As expected, the Federal Reserve (the Fed) voted to raise interest rates for the second time this year at their June meeting. With this increase, the Fed Funds rate (range) increased from 1.50%-1.75% to 1.75%-2.00%.  Importantly, the Fed updated its forecast for potential rate hikes for calendar year 2018 to four as the U.S. unemployment rate fell to cyclical lows while headline inflation remains above target. The Fed’s dot-plot (chart 1 below) shows that the number of Fed Governors expecting higher interest rates in 2018 increased from the previous meeting in March.  It is important to remember that the dot plot represents the individual forecast for interest rates at various future periods for the 12 members of the Federal Open Markets Committee (FOMC) as well as the seven remaining Reserve Rank presidents who are not currently voting members of the committee.  This means while each plot chart may have up to 19 dots (people may abstain and/or seats may be vacant), only 12 of the dots on each chart represent voters on the Fed Funds rate.

During his post-meeting press conference, Chairman Powell provided positive comments about the current state of the economy, noting that the recent rise in oil/gas prices has had a negligible effect on the growth trajectory. As evidence of the recent robust growth, the Atlanta Fed GDPNow model is forecasting GDP growth of nearly 4.5% in the second quarter (chart 2).  Looking out a bit further, the implied Fed Funds rate for the end of 2019 is above 2.5% (chart 3 gray line), which suggests two additional rate hikes by the end of next year.

So…..what could this mean?

  1. It’s worth keeping an eye on the yield curve. From an interest rate perspective, the short-end of the yield curve has moved higher, while the long-end has continued to flatten. The difference between the U.S. Treasury 2-year and 10-year rates is now roughly 30bps (chart 4). While still positive, you’ll notice that the curve has historically been a fairly reliable predictor of future recessions as it has inverted prior to the three previous recessions illustrated by the gray bars in chart 4. In fact, every recession in the past 60 years was preceded by a negative term spread (inverted yield curve) that occurred 6 to 24 months before the official start of the recession. While the wide timeframe between inversion and recession makes preemptive or actionable investment decisions suspect, we believe the ongoing shape of the yield curve is certainly worth monitoring.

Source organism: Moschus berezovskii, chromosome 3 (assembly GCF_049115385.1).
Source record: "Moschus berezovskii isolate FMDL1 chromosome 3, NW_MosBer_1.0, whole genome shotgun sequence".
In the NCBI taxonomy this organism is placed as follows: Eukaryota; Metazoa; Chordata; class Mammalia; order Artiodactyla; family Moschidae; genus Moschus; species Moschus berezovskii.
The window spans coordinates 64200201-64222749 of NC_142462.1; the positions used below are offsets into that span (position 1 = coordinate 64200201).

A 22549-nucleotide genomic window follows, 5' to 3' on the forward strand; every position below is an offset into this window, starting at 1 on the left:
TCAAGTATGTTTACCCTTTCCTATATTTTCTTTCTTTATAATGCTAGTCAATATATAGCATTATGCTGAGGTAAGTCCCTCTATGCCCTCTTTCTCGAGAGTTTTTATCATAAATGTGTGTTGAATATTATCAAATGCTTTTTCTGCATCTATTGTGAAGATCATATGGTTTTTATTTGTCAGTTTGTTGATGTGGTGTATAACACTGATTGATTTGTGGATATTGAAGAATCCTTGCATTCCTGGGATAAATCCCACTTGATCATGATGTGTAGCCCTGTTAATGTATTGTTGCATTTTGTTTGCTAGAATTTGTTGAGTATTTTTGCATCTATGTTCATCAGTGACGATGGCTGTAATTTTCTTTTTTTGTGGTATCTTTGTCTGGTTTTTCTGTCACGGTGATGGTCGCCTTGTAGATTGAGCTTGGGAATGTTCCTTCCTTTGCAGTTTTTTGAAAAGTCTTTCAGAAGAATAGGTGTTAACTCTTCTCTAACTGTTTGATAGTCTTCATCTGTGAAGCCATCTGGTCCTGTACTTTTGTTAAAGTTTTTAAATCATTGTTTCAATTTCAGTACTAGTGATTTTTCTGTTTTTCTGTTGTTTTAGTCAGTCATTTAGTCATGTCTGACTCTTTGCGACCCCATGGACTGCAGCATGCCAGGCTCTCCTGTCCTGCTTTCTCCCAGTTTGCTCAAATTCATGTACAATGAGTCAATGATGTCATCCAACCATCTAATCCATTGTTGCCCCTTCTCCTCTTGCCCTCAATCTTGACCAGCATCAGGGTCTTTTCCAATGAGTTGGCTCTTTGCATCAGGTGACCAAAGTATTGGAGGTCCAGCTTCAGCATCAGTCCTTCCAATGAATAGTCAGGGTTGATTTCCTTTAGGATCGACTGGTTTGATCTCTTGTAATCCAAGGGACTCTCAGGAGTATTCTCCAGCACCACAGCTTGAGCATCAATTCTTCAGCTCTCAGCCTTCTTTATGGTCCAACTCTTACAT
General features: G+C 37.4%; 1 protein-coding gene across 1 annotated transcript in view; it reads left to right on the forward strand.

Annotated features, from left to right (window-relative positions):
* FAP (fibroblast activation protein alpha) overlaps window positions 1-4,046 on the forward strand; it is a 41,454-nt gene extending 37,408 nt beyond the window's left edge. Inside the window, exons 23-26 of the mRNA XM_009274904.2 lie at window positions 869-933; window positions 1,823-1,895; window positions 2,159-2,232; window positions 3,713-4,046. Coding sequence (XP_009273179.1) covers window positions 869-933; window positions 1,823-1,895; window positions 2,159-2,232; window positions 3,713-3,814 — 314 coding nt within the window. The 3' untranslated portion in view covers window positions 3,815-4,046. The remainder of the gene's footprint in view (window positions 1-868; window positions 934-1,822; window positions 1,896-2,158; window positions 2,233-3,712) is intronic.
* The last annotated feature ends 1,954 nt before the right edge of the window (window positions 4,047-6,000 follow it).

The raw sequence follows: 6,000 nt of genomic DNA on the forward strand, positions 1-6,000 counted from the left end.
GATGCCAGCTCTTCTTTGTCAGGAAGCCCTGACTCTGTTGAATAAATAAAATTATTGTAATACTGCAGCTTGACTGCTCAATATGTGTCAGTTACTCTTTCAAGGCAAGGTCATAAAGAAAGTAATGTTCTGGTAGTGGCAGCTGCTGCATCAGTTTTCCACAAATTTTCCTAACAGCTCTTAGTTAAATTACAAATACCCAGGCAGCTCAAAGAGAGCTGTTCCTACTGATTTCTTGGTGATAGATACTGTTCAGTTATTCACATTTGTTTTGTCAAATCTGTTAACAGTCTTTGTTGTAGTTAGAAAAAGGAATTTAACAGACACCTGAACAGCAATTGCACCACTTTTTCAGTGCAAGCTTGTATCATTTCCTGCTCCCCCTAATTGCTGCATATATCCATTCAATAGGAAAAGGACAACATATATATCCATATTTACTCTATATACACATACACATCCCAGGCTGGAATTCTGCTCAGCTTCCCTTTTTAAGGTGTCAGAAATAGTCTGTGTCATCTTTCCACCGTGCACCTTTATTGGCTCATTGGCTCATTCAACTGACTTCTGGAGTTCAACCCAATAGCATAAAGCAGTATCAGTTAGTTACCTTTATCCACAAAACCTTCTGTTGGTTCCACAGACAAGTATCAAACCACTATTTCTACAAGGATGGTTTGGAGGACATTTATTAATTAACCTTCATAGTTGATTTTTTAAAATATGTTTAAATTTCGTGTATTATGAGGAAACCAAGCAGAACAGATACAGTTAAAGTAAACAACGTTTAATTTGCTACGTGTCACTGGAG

2. There could be global implications. The U.S. dollar has continued to strengthen relative to a basket of foreign currencies and is up nearly 8% YTD (chart 5). While some of the strength in the dollar can be attributed to the Fed’s rate hikes and the resulting demand for U.S. bonds, some of the strength may be due to the changing narrative regarding synchronous global growth. News out of Europe, Japan and China has been that these economies are showing signs of slowing as foreign central banks begin the process of winding-down their bond purchases (quantitative easing measures). As was the case in the U.S., the process of tapering could prove a delicate balancing act, especially in Europe and Japan where economic growth has remained below expectations. It will certainly be interesting to watch how the bond markets react once the European Central Bank and the Bank of Japan step aside. While Japan may be a special case (having been mired in a decades-long economic slump), countries like Spain and Italy have seen their Treasury bonds trade at yields below equivalent U.S. Treasury bonds. Should those rates rise substantially, it may place additional pressure on those economies and governments.
  3. Don’t forget emerging markets. The U.S. dollar’s strength over the first half of 2018 has also put significant pressure on EM currencies. As evidence, chart 6 illustrates that EM local currency bonds (blue shaded area) have sold off as the U.S. dollar has strengthened (green line). In fact, the U.S. dollar is near all-time highs against the Argentine peso, Brazilian real and Turkish lira (see charts 7-9). From a review of the economic data, it appears the fundamentals remain largely intact for EM countries. Further, given the growth expectations in the U.S., growth in these EM countries could benefit from increased export activity. As we have reviewed, the potential impact of rising U.S. interest rates and the changing slope of the U.S. yield curve have far-reaching investment and economic implications across the globe that extend well beyond the bond market.


Chart 1: Fed Dot Plots


Chart 2: US GDP Forecast

Source: Federal Reserve Bank of Atlanta

Chart 3: Implied Fed Funds


Chart 4: US Treasury 10-Year minus 2-Year and Fed Funds

Source: Federal Reserve Bank of St. Louis

Chart 5: US dollar

Used with permission of Bloomberg Finance L.P.

Chart 6: US dollar versus emerging market local currencies

Used with permission of Bloomberg Finance L.P.

Chart 7: US dollar versus Argentine peso

Used with permission of Bloomberg Finance L.P.

Chart 8: US dollar versus Brazilian real

Used with permission of Bloomberg Finance L.P.

Chart 9: US dollar versus Turkish lira

Used with permission of Bloomberg Finance L.P.



Chart 1: Fed Dot Plot,

Chart 2: GDP Forecast, Federal Reserve Bank of Atlanta,

Chart 3: Implied Fed Funds,

Chart 4: US Treasury 10-Year minus 2-Year and Fed Funds, Federal Reserve Bank of St. Louis,


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